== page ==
What to Know Before Citing Gilens and Page (2014), “Testing Theories of American Politics”
Take care when referencing the “oligarchy” study.
Because this highly influential study about representation and income is still regularly cited in reporting and commentary, I’ve summarized below what I found when I tried to replicate it. My results have been published in a peer-reviewed journal and then examined by Dylan Matthews at Vox. I have not seen convincing responses to these points; I apologize if I have missed them.
- Gilens and Page (2014) claim to reveal through statistics which groups truly have “independent impact” on policy outcomes in the United States. The paper concludes that America is merely a “democracy by coincidence,” since “ordinary citizens get what they want from government only when they happen to agree with elites or interest groups that are really calling the shots.”
- However, the authors do not report that, in their own dataset, median-income Americans received their desired outcome 47% of the time that the policy process had to pick a winner between ordinary citizens and wealthy elites during the time period examined (1980–2002). This can be confirmed simply by counting cases.
- In other words, one who believes that economic elites have a “very large, positive, independent impact” on policy while average citizens have “near zero” impact must also believe that elites chose not to use their supposedly dominant influence roughly half of the time they were opposed by median-income Americans. (Note also that in most cases, elites preferred the same outcomes as ordinary citizens. The correlation between high-income and median-income preferences was 0.91.)
- The results do not change if interest groups are incorporated as follows. Median-income Americans’ favored outcome occurred 30% of the time that they faced combined opposition from interest groups and the wealthy. In comparison, the rich won their favored outcome at a slightly higher rate of 32% when opposed by the other two groups.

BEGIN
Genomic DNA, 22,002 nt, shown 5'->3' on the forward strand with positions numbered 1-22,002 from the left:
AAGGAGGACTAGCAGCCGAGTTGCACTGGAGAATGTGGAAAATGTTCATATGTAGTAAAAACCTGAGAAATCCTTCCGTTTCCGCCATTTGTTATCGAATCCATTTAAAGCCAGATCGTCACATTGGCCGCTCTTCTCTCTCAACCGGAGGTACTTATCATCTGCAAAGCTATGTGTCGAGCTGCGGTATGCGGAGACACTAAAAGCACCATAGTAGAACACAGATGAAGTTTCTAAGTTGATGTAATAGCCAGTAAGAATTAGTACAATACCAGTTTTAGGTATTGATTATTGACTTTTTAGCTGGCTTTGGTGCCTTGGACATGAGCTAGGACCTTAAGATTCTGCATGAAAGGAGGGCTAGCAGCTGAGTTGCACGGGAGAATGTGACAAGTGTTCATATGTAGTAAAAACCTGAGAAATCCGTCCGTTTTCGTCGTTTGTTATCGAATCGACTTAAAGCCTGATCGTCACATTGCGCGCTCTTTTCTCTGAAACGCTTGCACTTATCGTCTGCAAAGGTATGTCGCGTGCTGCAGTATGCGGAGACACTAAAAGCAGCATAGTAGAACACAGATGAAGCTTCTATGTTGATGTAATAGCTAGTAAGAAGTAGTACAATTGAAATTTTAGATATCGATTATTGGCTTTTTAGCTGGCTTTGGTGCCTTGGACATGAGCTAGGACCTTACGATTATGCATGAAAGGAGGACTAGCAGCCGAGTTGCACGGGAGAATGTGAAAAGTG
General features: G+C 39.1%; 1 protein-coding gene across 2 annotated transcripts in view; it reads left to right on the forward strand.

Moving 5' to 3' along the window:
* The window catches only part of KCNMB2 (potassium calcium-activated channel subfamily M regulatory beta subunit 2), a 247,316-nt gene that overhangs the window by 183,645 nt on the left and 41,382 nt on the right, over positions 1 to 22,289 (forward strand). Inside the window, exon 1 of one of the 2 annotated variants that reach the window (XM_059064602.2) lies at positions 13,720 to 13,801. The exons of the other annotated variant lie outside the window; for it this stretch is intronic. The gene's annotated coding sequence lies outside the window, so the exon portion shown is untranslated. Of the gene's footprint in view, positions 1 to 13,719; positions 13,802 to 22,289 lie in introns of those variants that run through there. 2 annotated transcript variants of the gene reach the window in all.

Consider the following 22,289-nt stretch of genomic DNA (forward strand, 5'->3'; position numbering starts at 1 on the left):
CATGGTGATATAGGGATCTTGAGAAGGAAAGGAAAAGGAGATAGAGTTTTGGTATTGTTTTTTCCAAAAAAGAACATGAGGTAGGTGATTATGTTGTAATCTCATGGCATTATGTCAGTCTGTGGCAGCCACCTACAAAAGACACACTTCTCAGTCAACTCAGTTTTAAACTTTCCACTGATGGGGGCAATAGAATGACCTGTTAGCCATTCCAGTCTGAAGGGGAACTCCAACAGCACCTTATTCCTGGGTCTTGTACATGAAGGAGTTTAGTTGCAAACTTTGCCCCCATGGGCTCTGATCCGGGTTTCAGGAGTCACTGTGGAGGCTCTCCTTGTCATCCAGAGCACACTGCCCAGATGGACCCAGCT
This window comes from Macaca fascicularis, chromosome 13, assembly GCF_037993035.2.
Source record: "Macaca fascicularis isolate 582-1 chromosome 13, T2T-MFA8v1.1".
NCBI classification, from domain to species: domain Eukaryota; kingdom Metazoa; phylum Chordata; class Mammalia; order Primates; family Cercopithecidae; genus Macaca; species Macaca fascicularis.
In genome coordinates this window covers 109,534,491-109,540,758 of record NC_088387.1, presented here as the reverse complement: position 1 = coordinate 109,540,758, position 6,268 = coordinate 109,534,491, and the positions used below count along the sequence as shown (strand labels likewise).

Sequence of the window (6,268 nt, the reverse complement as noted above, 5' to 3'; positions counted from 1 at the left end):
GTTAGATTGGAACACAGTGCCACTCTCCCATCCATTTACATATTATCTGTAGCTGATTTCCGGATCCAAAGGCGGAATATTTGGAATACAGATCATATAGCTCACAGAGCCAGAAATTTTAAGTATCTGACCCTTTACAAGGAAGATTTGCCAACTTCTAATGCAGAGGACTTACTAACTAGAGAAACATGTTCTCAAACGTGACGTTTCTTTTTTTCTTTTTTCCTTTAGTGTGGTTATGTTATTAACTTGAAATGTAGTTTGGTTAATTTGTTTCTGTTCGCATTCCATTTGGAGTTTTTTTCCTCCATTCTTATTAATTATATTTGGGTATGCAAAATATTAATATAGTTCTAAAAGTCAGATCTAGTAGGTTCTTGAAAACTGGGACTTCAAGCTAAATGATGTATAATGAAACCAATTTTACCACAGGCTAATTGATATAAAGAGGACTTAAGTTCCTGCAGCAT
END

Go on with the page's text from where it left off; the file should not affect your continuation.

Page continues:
- The “democracy by coincidence” claim is thus clearly false. Furthermore, the authors’ statistical model of American politics, which includes wealthy Americans’ and interest groups’ preferences, can only explain about 7% of the total variation in policy outcomes: knowing what elites and interest groups wanted didn’t tell us very much about which policies were enacted.
- A status-quo bias in American policymaking emphasized by the authors affected both income groups, and median-income citizens preferred status-quo outcomes more often than elites did in the data.
- A secondary finding in the original study is that business interest groups have more influence than “mass-based” interest groups. The authors do not make clear that supposedly weak “mass-based” interest groups, by their definition, include the National Rifle Association, AIPAC, Christian Coalition, and National Right to Life Committee — not just labor groups as widely interpreted.
- The authors do not report that when median-income and rich citizens disagreed on campaign finance, it was the median-income citizens who opposed progressive reform — successfully. See also another critique by Branham, Soroka, and Wlezien, who find that “even when the rich do win, resulting policies do not lean systematically in a conservative direction.”
- It is virtually impossible to replicate the authors’ statistical approach. The authors did not post their replication code publicly even though a footnote in their published paper suggests that they had. (At last check, it remains the case that only pre-processed replication data, not code, is available in the repository at Perspectives on Politics.) They did not write down the statistical model that they used, nor did they explain how the study’s figures were generated.
- Replication is especially important where methods are new or improvised, and they certainly were improvised in this case: the approach consists of a modified linear regression of a dichotomous outcome variable on highly correlated independent variables representing median-income and high-income preferences, made possible only by a forced reduction in that correlation.
If you would still like to cite this research favorably — as of January 2017, many continue to do so — the propaganda outlet Russia Today has helpfully reproduced several excerpts from the original study for your convenience.
Social science does not progress without scholars putting forth new and potentially provocative results that are then scrutinized. But journalists cannot feasibly follow post-publication debates as closely as academics can, and it shows: press coverage of this misleading study continues to sap faith in liberal democratic institutions at the worst possible time. When they are interviewed, most recently in the Washington Post on December 15, the authors of the original study have a responsibility to inform journalists that fundamental weaknesses have been identified in their viral research.
My work was not funded by any individual or organization outside of Princeton’s Department of Politics.